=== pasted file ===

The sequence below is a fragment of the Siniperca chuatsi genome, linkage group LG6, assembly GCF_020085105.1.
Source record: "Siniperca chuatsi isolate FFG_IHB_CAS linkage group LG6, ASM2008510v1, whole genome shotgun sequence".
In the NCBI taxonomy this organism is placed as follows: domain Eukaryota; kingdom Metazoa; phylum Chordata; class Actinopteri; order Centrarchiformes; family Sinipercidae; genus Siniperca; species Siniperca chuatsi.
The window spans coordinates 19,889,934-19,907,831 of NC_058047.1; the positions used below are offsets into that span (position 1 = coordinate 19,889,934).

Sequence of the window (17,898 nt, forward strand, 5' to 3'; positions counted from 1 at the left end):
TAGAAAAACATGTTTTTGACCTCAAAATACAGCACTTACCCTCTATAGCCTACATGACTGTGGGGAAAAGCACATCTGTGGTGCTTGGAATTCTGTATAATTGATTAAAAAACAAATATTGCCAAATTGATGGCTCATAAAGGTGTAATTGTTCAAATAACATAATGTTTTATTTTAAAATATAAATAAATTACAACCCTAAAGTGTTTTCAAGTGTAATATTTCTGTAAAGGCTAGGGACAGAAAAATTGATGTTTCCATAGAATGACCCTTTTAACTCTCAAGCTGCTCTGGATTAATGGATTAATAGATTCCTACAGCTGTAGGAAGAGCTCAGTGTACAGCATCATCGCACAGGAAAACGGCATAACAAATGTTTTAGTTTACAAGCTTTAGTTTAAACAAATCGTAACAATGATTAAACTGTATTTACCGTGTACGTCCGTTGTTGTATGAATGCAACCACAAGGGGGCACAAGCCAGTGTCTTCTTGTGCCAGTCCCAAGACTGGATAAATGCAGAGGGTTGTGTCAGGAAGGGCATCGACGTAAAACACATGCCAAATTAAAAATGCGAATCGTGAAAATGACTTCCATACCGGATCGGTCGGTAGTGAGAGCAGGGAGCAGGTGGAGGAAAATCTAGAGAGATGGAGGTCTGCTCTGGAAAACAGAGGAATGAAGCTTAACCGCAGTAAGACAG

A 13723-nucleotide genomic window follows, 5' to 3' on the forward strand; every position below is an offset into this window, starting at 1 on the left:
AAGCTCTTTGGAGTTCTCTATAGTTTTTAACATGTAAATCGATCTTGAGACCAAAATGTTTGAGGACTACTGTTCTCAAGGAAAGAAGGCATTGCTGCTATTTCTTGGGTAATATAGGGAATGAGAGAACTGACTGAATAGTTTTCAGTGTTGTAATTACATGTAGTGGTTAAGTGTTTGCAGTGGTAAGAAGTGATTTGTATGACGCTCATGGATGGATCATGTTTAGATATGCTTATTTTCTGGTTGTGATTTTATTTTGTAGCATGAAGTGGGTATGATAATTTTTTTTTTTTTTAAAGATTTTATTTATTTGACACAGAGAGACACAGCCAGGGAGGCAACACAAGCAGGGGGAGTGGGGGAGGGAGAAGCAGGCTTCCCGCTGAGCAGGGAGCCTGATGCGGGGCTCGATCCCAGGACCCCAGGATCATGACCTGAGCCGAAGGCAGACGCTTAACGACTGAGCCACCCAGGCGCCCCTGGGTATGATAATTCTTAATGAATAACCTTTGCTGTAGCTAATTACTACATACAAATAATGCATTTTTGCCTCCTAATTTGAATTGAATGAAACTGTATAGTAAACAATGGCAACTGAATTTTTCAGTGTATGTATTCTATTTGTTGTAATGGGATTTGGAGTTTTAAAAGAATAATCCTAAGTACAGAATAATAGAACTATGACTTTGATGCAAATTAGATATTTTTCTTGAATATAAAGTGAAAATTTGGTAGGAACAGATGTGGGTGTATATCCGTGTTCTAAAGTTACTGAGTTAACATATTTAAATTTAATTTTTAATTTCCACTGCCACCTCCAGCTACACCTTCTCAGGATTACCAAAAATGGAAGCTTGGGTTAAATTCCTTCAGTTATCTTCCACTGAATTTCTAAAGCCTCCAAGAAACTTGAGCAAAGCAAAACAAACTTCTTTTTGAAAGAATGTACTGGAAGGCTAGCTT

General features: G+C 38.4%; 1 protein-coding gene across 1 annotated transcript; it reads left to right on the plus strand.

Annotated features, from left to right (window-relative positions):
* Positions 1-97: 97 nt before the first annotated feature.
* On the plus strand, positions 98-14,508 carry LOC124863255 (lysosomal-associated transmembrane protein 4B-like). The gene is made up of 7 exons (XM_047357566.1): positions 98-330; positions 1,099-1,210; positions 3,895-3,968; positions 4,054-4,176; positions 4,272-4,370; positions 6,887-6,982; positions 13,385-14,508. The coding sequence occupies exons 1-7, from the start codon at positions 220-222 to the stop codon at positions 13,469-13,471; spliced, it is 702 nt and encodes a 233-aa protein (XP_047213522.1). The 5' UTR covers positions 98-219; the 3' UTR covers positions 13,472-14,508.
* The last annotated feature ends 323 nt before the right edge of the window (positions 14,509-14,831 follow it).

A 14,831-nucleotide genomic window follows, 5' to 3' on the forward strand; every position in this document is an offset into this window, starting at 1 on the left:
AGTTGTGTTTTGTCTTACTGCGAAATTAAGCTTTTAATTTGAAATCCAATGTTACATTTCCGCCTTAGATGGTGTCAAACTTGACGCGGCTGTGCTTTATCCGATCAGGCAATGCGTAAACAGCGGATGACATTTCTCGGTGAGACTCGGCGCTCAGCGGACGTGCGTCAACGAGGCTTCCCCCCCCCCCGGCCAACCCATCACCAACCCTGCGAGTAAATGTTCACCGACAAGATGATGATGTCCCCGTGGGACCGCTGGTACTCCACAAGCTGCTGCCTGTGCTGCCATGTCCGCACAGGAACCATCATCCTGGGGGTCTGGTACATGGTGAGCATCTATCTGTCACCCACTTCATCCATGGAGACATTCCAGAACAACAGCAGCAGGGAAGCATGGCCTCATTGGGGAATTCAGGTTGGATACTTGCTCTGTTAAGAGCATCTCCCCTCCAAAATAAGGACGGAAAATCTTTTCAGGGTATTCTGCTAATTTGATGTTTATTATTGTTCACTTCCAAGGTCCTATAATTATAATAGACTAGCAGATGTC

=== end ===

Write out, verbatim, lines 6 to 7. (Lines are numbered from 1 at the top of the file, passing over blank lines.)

TAGAAAAACATGTTTTTGACCTCAAAATACAGCACTTACCCTCTATAGCCTACATGACTGTGGGGAAAAGCACATCTGTGGTGCTTGGAATTCTGTATAATTGATTAAAAAACAAATATTGCCAAATTGATGGCTCATAAAGGTGTAATTGTTCAAATAACATAATGTTTTATTTTAAAATATAAATAAATTACAACCCTAAAGTGTTTTCAAGTGTAATATTTCTGTAAAGGCTAGGGACAGAAAAATTGATGTTTCCATAGAATGACCCTTTTAACTCTCAAGCTGCTCTGGATTAATGGATTAATAGATTCCTACAGCTGTAGGAAGAGCTCAGTGTACAGCATCATCGCACAGGAAAACGGCATAACAAATGTTTTAGTTTACAAGCTTTAGTTTAAACAAATCGTAACAATGATTAAACTGTATTTACCGTGTACGTCCGTTGTTGTATGAATGCAACCACAAGGGGGCACAAGCCAGTGTCTTCTTGTGCCAGTCCCAAGACTGGATAAATGCAGAGGGTTGTGTCAGGAAGGGCATCGACGTAAAACACATGCCAAATTAAAAATGCGAATCGTGAAAATGACTTCCATACCGGATCGGTCGGTAGTGAGAGCAGGGAGCAGGTGGAGGAAAATCTAGAGAGATGGAGGTCTGCTCTGGAAAACAGAGGAATGAAGCTTAACCGCAGTAAGACAG

A 13723-nucleotide genomic window follows, 5' to 3' on the forward strand; every position below is an offset into this window, starting at 1 on the left: